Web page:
Areas and places which were once filled with people are now virtually empty. More countries are restricting movement outside and to bars and restaurants.
Public places like parks, restaurants, cafes, sports areas are slowly shutting down and people are panic buying in stores and being stuck in their homes.
Some places like Italy are slowly looking like ghost towns with people mostly staying indoors.
One of the themes in Death Stranding is “human connections”. In the game, Sam delivers packages as well as connect people to “the chiral network” (think of it as a getting hooked up to super fast internet).
By connecting people to the network, they can get access to large amounts information, request for urgent supplies and connect to other people on the network.
We aren’t in a full blown crisis yet with no availability of internet or network but we are using our current technology tools to stay in touch with each other. But many places will have to figure out later on how to get supplies like food and household necessities if things ever get worse. (Maybe start hiring “Sams” to do the job of delivery services)
In times of panic, there are always bad actors doing unscrupulous things like price gauging or stocking up on supplies to later sell at higher prices. That’s no different in the world of Death Stranding. In the game, there are enemies called “MULEs” who attempt to hijack and steal packages that you’re attempting to deliver, which they keep for themselves.
In times of crisis, people always have selfish motivations. MULEs aren’t the only ones with selfish motivations as you encounter other characters known as “Homo Demons” and their leader “Higgs” who has his own selfish motivations.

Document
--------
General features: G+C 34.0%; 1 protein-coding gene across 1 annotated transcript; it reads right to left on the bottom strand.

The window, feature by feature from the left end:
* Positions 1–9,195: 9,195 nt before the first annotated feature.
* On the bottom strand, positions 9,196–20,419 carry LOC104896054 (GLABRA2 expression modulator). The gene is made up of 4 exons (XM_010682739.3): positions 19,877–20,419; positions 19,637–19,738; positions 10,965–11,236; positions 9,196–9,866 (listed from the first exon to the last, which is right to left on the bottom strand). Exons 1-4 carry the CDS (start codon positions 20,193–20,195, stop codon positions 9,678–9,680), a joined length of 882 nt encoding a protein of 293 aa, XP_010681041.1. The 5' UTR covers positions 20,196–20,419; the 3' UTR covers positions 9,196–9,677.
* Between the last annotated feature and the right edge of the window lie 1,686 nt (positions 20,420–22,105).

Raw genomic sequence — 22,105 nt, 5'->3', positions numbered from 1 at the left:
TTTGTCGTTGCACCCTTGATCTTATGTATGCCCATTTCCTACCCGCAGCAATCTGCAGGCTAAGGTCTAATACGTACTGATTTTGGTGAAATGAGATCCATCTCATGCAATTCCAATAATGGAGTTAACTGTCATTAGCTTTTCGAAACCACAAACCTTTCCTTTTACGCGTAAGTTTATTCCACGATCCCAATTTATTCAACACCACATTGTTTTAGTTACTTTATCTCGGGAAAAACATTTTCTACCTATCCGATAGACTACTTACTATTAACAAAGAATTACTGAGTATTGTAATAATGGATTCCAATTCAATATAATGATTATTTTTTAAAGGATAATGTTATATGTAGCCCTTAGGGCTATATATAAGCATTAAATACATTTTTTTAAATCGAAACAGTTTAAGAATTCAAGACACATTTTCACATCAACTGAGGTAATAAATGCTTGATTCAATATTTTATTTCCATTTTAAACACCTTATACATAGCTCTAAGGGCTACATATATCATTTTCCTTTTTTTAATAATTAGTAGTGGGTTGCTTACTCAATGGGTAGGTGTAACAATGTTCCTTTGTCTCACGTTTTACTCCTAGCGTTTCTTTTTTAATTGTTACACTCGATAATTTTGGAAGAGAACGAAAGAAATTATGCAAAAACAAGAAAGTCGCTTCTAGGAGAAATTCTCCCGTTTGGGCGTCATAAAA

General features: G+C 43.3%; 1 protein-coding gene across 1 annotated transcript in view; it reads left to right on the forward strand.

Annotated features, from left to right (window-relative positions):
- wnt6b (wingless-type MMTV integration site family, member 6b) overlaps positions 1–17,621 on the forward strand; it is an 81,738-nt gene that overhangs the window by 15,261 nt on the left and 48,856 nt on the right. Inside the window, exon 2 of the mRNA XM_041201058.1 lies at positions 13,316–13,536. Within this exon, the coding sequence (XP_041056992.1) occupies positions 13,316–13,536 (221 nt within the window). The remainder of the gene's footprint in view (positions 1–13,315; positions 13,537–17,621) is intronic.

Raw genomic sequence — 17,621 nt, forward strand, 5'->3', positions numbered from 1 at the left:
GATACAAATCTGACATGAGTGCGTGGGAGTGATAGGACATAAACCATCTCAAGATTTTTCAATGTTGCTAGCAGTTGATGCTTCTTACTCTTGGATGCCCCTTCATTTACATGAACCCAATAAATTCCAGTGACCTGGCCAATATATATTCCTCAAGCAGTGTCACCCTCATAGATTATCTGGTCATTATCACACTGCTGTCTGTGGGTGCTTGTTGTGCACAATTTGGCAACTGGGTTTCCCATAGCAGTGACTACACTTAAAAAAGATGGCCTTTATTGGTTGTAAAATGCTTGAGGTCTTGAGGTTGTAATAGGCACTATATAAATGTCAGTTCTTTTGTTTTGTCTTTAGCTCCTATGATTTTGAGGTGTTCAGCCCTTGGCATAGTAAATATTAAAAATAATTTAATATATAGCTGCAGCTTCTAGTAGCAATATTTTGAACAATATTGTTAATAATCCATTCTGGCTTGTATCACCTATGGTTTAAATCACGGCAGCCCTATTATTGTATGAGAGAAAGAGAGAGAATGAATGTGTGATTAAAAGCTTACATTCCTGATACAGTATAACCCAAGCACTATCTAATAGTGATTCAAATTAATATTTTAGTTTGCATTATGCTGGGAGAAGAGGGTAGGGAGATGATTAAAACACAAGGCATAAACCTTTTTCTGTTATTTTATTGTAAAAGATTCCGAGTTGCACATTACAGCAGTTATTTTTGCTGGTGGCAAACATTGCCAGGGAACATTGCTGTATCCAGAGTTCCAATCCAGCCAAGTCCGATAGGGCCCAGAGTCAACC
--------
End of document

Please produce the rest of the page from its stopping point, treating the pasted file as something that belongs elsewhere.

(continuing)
With the spread of the coronavirus, countries are having to resort to drastic measures including closing borders.
Selfish? Are self preservation?
Coming Together For Humanity
It’s eerie how a video game is somewhat manifesting in real life.
Hideo Kojima said he made Death Stranding to show how isolated someone can be and how by being “connected”, it can help push humanity forward. Although the game doesn’t have “multiplayer”, players who are connected online can actually have an impact in your play-through. Other players can build bridges which can be used by other players who are online.
Ladders, hanging ropes, shelters etc can left behind or built in Death Stranding and other players can make use of them.
In my playthrough, someone built a freaking highway which made travelling way more efficient and faster (Kudos to all Death Stranding players).
In this real world, where we are still all connected, people are doing their best to help each other with online resources. Companies are offering to suspend fees, payments, mortgages and more as people go through hard times.
Most of us are currently in isolation. We have to isolate for the sake of not spreading or getting the virus.
It’s similar to Death Stranding in a way because most of the humans in the game are also isolated and unwilling to come outside. For those characters, it’s fear of MULEs, the crazy rain which speeds up time called “Timefall” and the floating creatures known as “BTs” which can virtually drag you to the “other side” if you know what I mean….
If you’re into storytelling and don’t have trouble with an “unconventional” video game, I HIGHLY recommend Death Stranding.
For a video game, it has a lot of depth and honestly, if it could be made into a movie, it would actually be a very good one.
It’s hard to explain everything that occurs in the game without spoiling it. There are lots of consistencies with that world and what is currently going on now with COVID-19
I think we’ll be alright in the end. We just have to keep healthy and keep going.
In Death Stranding, it feels like the end of the world. But as you progress, you learn that there is hope for humanity as you connect more and more people onto the network and progress through the game.
In Death Stranding, the world almost ended. But it didn’t.
I think the same can be said for the real world.